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“I should probably prepare you to meet my aunt,” said Mahender.

“Wow, she’s that bad?”

“She’s worse, honestly,” he said, “she can be extremely… judgy.”

“I have aunts like that. I think everyone does.”

“Not like her, they don’t,” he said. “She has a very specific worldview, and a very black and white view of people. She either likes you, or she really, really doesn’t. If she doesn’t like you, there’s a good chance she’ll call you an idiot and slam the door in your face.”

“Wow.” Naomi felt a stupid, nervous giggle escape her lips. “No pressure.”

“I don’t mean to make you nervous,” said Mahender. “I just want to make sure you know what you’re getting yourself into.”

This was not what she wanted to hear right now. Between her being trapped in a pit between realities and her friends’ lives being in danger, she had enough to worry about. Now she had to impress someone’s judgmental aunt?

“So how do I make her like me?”

“There are a few things that help. Your outfit will be a point in your favor.”

Naomi looked down at her skinny jeans and plain black t-shirt. She couldn’t imagine why these clothes would impress anyone.

“Why is it a point in my favor?”

“It looks nice, but it’s simple. It’s not frilly or fancy,” he said. “It’ll give her the impression you care about your appearance without being vapid.”

“So if I was wearing a poofy pink dress or something, she’d refuse to help me?”

“That depends. Exactly how poofy are we talking?”

Naomi realized from Mahender’s expression that he’d been making a joke. She forced a polite laugh.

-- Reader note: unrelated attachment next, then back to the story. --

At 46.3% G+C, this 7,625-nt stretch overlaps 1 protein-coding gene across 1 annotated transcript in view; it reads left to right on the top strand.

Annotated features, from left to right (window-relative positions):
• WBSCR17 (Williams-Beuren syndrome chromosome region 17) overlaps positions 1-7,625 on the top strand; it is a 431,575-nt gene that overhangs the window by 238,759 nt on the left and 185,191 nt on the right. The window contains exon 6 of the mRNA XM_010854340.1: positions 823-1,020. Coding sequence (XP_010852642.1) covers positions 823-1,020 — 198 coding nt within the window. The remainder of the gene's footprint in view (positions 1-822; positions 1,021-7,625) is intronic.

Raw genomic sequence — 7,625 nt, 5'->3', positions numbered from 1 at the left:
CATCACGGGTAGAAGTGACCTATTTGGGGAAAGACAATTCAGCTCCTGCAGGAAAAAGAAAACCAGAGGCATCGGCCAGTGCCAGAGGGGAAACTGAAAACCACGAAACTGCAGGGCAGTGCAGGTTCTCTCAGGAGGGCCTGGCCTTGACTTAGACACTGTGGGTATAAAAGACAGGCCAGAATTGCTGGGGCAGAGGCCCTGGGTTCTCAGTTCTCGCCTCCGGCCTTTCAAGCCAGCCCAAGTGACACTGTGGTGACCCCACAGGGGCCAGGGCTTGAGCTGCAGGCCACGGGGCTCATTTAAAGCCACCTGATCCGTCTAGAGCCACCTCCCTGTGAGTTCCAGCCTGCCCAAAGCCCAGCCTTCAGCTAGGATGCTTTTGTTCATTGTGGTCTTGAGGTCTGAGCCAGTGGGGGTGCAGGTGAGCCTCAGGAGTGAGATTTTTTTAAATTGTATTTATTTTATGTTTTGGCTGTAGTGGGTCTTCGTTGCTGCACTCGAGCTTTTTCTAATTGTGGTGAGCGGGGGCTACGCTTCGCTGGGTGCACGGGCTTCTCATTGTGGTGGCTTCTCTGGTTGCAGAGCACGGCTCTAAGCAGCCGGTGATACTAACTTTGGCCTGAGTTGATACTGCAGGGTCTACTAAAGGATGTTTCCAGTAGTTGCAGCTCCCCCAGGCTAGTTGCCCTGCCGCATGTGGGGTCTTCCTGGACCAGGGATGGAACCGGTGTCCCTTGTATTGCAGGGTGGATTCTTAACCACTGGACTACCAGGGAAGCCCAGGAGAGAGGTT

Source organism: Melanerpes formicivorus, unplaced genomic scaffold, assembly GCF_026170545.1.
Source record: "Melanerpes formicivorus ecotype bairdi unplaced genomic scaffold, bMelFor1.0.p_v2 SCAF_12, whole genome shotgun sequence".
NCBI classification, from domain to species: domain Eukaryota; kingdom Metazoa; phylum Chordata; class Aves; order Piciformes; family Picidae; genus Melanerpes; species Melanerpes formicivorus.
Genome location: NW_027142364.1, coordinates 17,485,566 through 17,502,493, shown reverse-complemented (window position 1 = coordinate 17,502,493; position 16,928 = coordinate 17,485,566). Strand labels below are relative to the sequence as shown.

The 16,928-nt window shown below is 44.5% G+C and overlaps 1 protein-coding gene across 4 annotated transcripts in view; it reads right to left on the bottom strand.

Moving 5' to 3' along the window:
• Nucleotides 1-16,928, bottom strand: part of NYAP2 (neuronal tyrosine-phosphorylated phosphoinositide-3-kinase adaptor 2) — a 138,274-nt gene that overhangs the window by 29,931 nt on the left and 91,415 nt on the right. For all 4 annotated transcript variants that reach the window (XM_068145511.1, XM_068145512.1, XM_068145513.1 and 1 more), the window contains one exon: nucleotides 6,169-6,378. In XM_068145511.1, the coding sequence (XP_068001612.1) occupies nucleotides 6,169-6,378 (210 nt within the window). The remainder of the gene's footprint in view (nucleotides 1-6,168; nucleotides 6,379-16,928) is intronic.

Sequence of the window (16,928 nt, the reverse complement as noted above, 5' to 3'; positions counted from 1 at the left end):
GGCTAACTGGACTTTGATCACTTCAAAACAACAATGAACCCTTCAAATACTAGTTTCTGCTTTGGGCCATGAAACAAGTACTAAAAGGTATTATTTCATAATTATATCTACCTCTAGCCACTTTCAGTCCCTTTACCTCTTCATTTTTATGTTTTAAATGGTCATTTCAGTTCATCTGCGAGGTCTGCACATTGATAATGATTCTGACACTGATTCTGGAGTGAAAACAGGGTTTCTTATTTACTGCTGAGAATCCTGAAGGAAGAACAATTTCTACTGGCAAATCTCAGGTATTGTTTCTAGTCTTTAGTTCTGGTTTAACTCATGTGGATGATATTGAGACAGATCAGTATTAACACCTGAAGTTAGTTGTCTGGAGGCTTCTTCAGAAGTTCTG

“What else will give me points with her?”

“Be very polite and respectful. She thinks very highly of herself, so it won’t hurt to suck up to her a bit.”

“You know a lot about how your aunt thinks for someone who tries to avoid her.”

“Well, when someone lives with you for four years, you tend to learn a lot about them,” said Mahender.

“When did she live with you?”

“She did her undergrad at a university near where my mum and I lived.”

“Her undergrad? For some reason, I was picturing her as being older than that.”

“Well, it was a while ago. Nearly twenty years ago, I think. I was just a kid.”


“It’s funny you say that, though. I remember thinking she was so much older than she was. She was seventeen, and she dressed like she was forty.”

“How so?”

“She wore these nineties power suits to class. Some of them had shoulder pads and everything.”

“That’s not so weird,” said Naomi. “A lot of business majors have to follow dress codes.”

“I don’t think she was a business major,” said Mahender. “She ended up working as some kind of scientist.”

“Okay, I take it back. That is weird,” said Naomi. “Was she a scientist for CPSI?”

“Yeah. She worked with the biotechnology team for a while, I think.”

What was it Sarah had said? That she was a piece of biotechnology?

“Um, can I ask what specifically she worked on?”

“She worked on a lot of things, from the sound of it. Some days, she just had to fetch coffee and file papers. Other days, well…”

One of the creatures–the one with a hoop skirt of tentacles–fell back, joining the two of them.

“Other days,” finished the creature, “she made us.”

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